I don’t think it’s quite fair to blame the LB folks for that; the modern use of “apocalypse” to mean “eschaton” is much older than that.

  17. thomas2026 permalink*
    September 4, 2009 11:14 am

    The reason for this is because most of our sources for Zorastarian thought doesn’t come until well after CHristinaity has been established, so it’s impossible to know who influenced who.

  18. ericworringer permalink
    September 4, 2009 11:16 am

    Eschaton though, as explained by a couple of well-know scholars, doesn’t necessarily mean the end of the world, but the end of the current age, and many scholars, including those in E.P. Sanders and Schweitzer’s line of thought agree that this could very well have been what they were expecting, a whole new age inaugurated by YHWH.

  19. Andrew permalink
    September 4, 2009 11:37 am

    Most modern Zorastarian scholarship discounts the similiarties as superficial. The leaps of historical connection that you make here, Andrew just don’t hold up at all.

    [citation needed]

  20. Andrew permalink
    September 4, 2009 11:41 am

    The reason for this is because most of our sources for Zorastarian thought doesn’t come until well after CHristinaity has been established, so it’s impossible to know who influenced who.

    We have Greek sources (Theopompus in particular) from the 4th c. BC which attribute the belief in a general resurrection and subsequent immortality to the Persians.

  21. Andrew permalink
    September 4, 2009 11:53 am

    Eschaton though, as explained by a couple of well-know scholars, doesn’t necessarily mean the end of the world, but the end of the current age, and many scholars, including those in E.P. Sanders and Schweitzer’s line of thought agree that this could very well have been what they were expecting, a whole new age inaugurated by YHWH.

    Right. But the belief in the “end of the age” implies some radical upset of the existing natural order, such as the abolition of death, the resurrection of people previously dead, a “perfect” world replacing the current imperfect one, etc., etc., so while it isn’t the end of existence, it’s certainly the end of the world as we currently know it.

    A belief (even without evidence) that a prophet or religious leader had been unjustly killed and then resurrected as the first step in an eschaton fits exactly into the kinds of expectations that likely existed at the time (as shown by (a) the OT prophets, and (b) Matthew’s application of the OT prophecies to Jesus).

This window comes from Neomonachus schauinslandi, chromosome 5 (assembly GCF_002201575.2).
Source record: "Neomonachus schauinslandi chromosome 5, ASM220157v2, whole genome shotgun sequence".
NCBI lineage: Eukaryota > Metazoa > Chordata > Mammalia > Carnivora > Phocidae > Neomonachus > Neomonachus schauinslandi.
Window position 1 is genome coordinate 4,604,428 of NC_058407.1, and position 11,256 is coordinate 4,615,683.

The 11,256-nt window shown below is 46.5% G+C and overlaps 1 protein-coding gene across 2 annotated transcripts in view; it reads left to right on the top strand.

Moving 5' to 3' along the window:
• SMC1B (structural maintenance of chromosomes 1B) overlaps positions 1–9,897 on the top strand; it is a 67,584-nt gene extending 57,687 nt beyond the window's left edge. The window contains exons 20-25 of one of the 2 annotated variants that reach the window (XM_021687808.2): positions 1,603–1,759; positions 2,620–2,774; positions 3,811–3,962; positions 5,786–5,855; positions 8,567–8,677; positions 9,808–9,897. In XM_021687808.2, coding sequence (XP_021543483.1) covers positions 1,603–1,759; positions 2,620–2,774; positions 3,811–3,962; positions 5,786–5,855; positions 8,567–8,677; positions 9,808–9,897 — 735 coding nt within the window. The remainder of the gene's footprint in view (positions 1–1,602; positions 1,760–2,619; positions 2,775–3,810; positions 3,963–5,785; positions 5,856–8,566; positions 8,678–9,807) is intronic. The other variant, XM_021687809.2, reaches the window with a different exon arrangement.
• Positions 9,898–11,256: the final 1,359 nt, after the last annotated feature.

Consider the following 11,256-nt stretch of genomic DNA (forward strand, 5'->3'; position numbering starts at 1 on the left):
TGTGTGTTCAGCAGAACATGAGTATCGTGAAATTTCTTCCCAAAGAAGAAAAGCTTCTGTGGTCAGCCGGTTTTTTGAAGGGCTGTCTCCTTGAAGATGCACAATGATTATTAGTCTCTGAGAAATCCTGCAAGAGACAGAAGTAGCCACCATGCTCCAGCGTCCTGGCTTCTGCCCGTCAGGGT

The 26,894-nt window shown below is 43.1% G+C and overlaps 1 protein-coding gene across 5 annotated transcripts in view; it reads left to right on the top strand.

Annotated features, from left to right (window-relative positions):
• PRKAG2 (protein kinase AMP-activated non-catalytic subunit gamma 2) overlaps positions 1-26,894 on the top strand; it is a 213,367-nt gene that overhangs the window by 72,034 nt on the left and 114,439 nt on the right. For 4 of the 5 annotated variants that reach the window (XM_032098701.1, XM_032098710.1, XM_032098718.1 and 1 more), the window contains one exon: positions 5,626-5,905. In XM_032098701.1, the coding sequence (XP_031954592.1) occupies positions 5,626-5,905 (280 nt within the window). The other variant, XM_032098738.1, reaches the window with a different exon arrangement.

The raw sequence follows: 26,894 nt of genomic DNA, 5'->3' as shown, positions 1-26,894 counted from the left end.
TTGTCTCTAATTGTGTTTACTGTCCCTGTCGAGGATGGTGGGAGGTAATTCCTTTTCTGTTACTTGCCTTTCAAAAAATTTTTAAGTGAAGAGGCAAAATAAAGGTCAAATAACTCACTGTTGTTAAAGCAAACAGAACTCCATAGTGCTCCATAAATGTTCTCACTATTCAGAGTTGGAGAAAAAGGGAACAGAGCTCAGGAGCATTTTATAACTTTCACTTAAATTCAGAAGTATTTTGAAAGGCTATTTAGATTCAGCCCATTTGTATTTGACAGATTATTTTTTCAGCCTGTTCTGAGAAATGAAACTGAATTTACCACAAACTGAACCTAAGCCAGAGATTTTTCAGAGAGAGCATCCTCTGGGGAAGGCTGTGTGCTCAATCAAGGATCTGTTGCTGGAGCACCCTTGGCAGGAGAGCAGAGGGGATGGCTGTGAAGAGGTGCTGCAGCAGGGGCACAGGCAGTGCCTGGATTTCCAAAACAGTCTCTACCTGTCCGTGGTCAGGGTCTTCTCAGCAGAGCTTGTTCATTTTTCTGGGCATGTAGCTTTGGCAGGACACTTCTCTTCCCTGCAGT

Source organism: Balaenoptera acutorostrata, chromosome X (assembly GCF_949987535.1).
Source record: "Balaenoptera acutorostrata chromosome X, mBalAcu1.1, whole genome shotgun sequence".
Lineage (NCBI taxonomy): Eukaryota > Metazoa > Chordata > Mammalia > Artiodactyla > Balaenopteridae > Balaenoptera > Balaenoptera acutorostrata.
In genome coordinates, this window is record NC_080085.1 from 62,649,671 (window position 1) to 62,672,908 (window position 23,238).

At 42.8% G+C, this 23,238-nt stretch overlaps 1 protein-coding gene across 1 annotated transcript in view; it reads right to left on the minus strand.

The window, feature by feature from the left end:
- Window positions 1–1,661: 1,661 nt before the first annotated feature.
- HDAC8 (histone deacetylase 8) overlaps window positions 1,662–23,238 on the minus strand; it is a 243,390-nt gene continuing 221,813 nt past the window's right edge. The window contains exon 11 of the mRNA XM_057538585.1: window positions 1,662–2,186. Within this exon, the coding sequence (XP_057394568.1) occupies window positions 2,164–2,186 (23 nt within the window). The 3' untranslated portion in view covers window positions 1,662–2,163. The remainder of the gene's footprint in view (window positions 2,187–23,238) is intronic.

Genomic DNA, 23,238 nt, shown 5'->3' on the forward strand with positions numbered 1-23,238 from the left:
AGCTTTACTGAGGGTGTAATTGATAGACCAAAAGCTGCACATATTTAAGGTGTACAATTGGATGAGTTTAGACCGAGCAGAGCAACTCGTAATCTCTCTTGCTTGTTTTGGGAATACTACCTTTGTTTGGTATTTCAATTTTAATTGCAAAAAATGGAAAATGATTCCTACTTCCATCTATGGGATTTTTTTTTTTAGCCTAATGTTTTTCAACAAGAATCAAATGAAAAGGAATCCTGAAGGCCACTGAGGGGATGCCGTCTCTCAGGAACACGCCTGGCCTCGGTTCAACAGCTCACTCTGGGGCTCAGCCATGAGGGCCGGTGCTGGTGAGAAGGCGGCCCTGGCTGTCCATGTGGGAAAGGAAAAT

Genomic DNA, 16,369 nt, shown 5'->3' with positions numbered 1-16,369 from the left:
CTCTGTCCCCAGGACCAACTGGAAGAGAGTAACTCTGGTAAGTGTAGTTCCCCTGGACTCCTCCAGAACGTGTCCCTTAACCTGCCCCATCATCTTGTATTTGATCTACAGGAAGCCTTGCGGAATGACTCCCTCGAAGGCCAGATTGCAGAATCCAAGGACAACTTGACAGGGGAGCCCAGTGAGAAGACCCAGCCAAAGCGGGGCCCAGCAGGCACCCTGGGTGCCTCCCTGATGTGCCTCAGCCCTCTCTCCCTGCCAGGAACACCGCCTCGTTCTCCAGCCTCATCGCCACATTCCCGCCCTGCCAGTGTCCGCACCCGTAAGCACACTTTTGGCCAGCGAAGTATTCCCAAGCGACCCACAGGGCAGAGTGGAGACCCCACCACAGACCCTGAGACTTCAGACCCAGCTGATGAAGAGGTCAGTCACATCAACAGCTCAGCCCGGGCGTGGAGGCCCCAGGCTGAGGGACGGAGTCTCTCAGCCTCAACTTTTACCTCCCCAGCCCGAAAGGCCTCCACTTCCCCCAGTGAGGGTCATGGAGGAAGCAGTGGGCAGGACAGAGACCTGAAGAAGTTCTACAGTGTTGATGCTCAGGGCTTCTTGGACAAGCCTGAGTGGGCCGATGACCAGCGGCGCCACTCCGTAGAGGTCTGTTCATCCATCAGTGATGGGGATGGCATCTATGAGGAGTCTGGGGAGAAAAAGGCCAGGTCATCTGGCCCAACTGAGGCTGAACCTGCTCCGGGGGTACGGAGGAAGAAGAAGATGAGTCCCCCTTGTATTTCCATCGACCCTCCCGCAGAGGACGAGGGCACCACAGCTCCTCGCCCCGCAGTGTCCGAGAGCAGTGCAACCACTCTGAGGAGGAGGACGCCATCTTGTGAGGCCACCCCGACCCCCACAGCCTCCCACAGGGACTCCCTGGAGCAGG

22. Ray S. permalink
    September 4, 2009 12:04 pm

    The reason I say it’s not going well is probably because I have no idea where you’re going or what you’re trying to accomplish.

    From my first post this thread:

    Perhaps I misunderstand your point in this exercise. I thought you were going to show how we could consider the resurrection as a historical event, yet you’ve wandered off into theology. Where are you going?

    From a later post this thread:

    I still don’t see how we’re doing history speculating about new and old bodies, life after death and resuscitation/resurrection. Hopefully we’ll get to that soon.

    Perhaps I misunderstand your purpose in tackling this topic. Do you just want to do a book review? Because if you want to approach doing history, you’ve got to wander back into the realm of the possible. You’ve already admitted that the Lazarus and Jesus stories are implausible, so I don’t see how you’re going to make history out of them without now redefining ‘historical’. If you instead want to indulge in fantasy speculation, I’ll stay out of your way.

  23. ericworringer permalink
    September 4, 2009 12:09 pm

    ray-
    we will get there, I promise. The topic obviously has generated a lot of good discussion already, which is what I was looking for.

  24. Ray S. permalink
    September 4, 2009 1:12 pm

    Where is there? Since I don’t believe in life after death, not to mention life after life after death, I’m afraid I won’t be around for the finish. I don’t have eternity after all.

  25. ericworringer permalink
    September 4, 2009 1:18 pm

    fine then. jerk. 🙂

  26. ericworringer permalink
    September 4, 2009 1:18 pm

    there is Wright’s argument for the historical evidences.

  27. Andrew permalink
    September 4, 2009 1:45 pm

    Wright is a theologian, not a historian. What historical sources does he cite?

  28. thomas2026 permalink*
    September 4, 2009 2:22 pm

    Um, Andrew, have you ever read any of Wright’s stuff? I think he would more than qualify as a historian AND a theologian. There is nothing wrong with either.

  29. ericworringer permalink
    September 4, 2009 3:04 pm

    Yes, Wright is actually trained as both from Oxford, with a B.A. in Theology and Humanities.

  30. ericworringer permalink
    September 4, 2009 3:04 pm

    while his MA and D.Phil are in NT Theology, they are in specific reference to the Third Quest for the Historical Jesus.